( – promoted by buhdydharma )
Bushie’s new rules will hasten the extinction of many species by redefining when and how protection is provided to endangered and threatened species covered by our Endangered Species Act. Bush is changing the law by rules because he failed to obtain these changes by legislation. Bush is using administrative rule changes even though one court rejected a similar rules maneuver by Bush.
If you are already convinced that Bushie is up to his evil-doer ways, then please skip to bottom of diary to the links provided to post a comment to oppose these rules or to send an email to Kempthorne. Thanks.
Limitation on Harmful
Under existing law, consultation is required if the project “may affect” a listed species or critical habitat.
Bushie’s new rules reduce consultations by redefining what is harmful by defining the scope of causation between the project and impacts on protected species or critical habitat. There are a number of causation rules which are designed to segment projects, impacts and analysis so that it is easier to find no harm and thus no ESA protections.
For example, the new rules exclude from consultation actions that are “insignificant contributor(s)” to “any effect” on listed species or critical habitat. This means that if a project has “marginal” contribution to the harm on species or habitat, the harm is not subject to ESA review even though the cumulative impact of marginal harms (pdf file) is “one of the main causes of species decline and extinction.”
Another example is that if a harmful effect would occur on species or habitat even if the project did not exist, then no ESA review is required. It is often the case that multiple causes (pdf file) contribute to harm. Now, developers will be encouraged to locate projects in areas where there are multiple contributors to harm:
If a habitat area is at risk of degradation from both a subdivision and an invasive exotic plant, for example, it makes no sense to remove the subdivision from the ESA’s scrutiny simply because a solution has not yet been devised for the invasive species problem.
No More Informal Consultation
Consultations are “some of the most valuable and powerful tools to conserve listed species. Under existing law, federal agencies that carry out, fund or issue permits for a project (e.g., construction of new highway, mining, logging, real estate development, filling wetlands etc) must participate in either formal or informal consultation with government scientists in the US Fish and Wildlife Service (FWS) or the National Marine Fisheries Service (NMFS) if the project may have any affect on listed species or critical habitat.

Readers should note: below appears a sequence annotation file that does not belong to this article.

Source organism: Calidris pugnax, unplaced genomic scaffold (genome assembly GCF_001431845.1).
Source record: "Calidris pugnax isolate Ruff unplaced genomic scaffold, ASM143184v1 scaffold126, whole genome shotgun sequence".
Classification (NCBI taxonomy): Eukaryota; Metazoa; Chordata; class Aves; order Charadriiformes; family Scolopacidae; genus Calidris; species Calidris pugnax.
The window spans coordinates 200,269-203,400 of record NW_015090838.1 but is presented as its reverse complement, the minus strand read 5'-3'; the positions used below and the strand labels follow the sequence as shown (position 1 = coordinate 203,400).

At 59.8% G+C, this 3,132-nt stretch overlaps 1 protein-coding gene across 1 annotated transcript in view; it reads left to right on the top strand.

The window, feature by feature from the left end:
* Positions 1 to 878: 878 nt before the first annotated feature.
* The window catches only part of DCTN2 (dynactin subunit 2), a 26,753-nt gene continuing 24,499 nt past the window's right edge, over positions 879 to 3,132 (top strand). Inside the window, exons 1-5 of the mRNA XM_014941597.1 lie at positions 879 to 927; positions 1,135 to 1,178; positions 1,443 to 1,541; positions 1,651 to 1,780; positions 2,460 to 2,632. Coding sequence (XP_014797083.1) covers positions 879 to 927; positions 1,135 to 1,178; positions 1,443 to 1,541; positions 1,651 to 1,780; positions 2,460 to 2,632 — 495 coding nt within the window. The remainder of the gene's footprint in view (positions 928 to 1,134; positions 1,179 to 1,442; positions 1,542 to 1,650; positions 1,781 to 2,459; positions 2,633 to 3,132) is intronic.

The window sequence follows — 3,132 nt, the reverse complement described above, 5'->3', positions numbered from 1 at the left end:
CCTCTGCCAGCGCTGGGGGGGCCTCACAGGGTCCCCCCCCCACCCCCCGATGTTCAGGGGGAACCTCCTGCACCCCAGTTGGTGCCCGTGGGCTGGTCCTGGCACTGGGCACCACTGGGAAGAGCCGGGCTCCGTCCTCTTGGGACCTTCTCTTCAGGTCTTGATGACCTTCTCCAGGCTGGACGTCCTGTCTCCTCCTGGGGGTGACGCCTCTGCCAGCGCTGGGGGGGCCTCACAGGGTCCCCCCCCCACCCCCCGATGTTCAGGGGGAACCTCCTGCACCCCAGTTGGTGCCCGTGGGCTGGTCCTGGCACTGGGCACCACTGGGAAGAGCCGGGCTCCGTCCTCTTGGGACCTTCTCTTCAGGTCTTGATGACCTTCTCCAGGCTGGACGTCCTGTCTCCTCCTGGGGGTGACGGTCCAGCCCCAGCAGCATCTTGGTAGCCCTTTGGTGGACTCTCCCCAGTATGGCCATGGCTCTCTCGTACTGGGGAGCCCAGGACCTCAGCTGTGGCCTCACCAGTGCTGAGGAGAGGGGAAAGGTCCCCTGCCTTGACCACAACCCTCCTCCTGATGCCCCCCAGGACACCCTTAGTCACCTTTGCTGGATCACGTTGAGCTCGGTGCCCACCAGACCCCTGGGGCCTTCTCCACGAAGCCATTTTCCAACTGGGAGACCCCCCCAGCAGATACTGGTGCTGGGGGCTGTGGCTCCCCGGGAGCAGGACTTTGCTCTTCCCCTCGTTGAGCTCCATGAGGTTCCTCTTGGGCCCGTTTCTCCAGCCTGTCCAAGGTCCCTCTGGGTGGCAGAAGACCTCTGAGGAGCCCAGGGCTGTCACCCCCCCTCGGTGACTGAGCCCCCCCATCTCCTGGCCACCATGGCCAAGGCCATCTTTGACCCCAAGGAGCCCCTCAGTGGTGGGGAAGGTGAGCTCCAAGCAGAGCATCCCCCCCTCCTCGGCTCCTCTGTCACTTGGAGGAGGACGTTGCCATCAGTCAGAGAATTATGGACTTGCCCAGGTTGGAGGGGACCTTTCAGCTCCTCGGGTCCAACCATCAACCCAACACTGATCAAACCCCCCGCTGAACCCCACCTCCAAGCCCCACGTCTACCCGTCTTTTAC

The informal consultation process identifies what protected species or critical habitats exist in the area covered by the proposed project, determines what effects the proposed project may have on species or habitat, and evaluates what mitigation measures could be added to reduce or eliminate harmful impacts to species or habitat.
Consultation is not presently required when the federal action agency determines that a project will have no effect on protected species or critical habitat. Over 90% of projects (pdf file) are concluded at this early stage of informal consultation. Often the project is allowed to proceed because the federal action agency has agreed to implement modifications to the proposed project in response to concerns expressed by the government scientists during this informal consultation process. For example, if a nest is located in a tree stand at one corner of a project site, the project may still proceed, but measures must be followed to not disturb the tree stand.
Under the new Bushie rules, this critical function to protecting species is essentially eliminated. The federal agencies proposing or authorizing projects may unilaterally decide whether a project has an adverse effect on listed species. This rule eliminates the current role of FWS and the NMFS to review projects and provide scientific analysis and judgment about what is needed to protect listed species and protected habitats unless some federal agency decides to request informal consultation.